The length of each presentation is 15 minutes, with an additional 5 minutes reserved for discussion.
- 14:00-14.20 : Hares Noori: Mine design optimisation for automation
- 14:20-14.40 : Dimitris Rovithis Design criteria for an autonomous, electric mine.
Prof. Wojciech Solowski, Director of the Master's Programme in Geoengineering
Mine design optimisation for automation
Author: Hares Noori
Design criteria for an autonomous, electric mine.
Author: Dimitris Rovithis
Supervisor: professor Mikael Rinne
Advisor(s): Mats Isaksson MSc, Douwe Osinga MSc
Funding: Boliden AB
This collaborative master's thesis was conducted in partnership with Boliden AB and centers on providing design criteria for the main orebody located below 1000 meters in Garpenberg's mine, with the aim of enabling the use of autonomous and electrified machinery. Furthermore, based on the identified criteria, new designs for this orebody are generated. Presently, Boliden's mining operations utilize manual and semi-autonomous, diesel-operated machines; however, the company's objective is to transition to electric machines that can operate autonomously or remotely from a control room. Consequently, the current mine infrastructure of operating mines must be integrated, and new mines not yet in production must be designed to accommodate the needs of autonomous and electrified machines, to optimize mining processes.
This transition necessitates a substantial amount of additional mining infrastructure, compared to a conventional mine, employing manual operations of diesel-operated machinery. The construction of charging stations for Battery Electric Vehicles (BEVs) or infrastructure for cable-electric vehicles is essential. Additionally, methods for utilizing the regenerative braking of electric vehicles (EVs) should be examined and changes in opening dimensions and road conditions may be necessary to optimize the use of autonomous equipment. Moreover, the possibility of combining manned and unmanned vehicles in the same area, as well as an increased power supply, may also require consideration. The objective of this thesis is to outline the design criteria for an autonomous and electric underground mine, create two new designs, and compare them to the current one using work cycle simulations of LHDs and trucks, ultimately selecting the most efficient design.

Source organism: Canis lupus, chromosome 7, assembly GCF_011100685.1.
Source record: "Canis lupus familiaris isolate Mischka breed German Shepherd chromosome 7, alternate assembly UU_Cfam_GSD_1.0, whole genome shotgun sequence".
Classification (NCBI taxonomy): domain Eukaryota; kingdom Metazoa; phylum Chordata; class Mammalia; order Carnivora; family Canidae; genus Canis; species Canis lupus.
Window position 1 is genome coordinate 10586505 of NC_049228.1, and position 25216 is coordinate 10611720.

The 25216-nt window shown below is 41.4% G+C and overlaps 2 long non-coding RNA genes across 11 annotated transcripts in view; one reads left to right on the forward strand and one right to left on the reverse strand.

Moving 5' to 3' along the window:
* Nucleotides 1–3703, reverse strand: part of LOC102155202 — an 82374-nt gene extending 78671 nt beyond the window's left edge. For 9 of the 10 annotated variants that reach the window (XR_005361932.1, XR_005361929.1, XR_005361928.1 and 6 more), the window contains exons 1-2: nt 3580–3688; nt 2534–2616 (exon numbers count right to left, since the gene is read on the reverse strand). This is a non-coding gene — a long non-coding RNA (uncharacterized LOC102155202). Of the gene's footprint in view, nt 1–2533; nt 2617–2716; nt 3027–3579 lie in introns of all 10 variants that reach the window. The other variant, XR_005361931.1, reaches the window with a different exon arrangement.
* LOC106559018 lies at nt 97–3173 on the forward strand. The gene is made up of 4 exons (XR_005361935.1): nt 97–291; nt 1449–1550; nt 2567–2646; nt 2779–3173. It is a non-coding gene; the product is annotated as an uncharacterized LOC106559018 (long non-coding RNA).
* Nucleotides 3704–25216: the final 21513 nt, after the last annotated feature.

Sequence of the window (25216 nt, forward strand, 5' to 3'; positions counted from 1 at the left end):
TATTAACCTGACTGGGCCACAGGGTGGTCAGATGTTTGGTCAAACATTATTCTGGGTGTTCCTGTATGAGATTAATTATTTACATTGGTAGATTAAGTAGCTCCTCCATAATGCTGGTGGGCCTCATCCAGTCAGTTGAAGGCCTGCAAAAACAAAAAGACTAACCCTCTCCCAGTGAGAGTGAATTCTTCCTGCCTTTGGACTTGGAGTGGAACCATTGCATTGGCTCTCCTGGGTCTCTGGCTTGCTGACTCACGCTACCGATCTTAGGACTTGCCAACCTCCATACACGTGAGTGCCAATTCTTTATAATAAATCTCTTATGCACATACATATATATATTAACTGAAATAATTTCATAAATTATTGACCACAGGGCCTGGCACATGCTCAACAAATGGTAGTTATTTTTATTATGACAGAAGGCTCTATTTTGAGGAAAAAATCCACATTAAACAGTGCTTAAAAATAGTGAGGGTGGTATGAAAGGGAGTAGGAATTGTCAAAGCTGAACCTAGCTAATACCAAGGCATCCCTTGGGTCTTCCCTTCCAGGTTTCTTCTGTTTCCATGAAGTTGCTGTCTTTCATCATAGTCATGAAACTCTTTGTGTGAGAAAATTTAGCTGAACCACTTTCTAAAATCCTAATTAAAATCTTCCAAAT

The thesis yields three major contributions: first, it establishes design guidelines for an autonomous and electric mine; second, it introduces two innovative designs labeled as "V" and "W," specifically adapted to meet the new criteria; and third, it conducts a comparative analysis of the designs. The analysis involves work cycle simulations of loaders and trucks for different scenarios, comparing the current design with the two new designs to determine the most efficient option.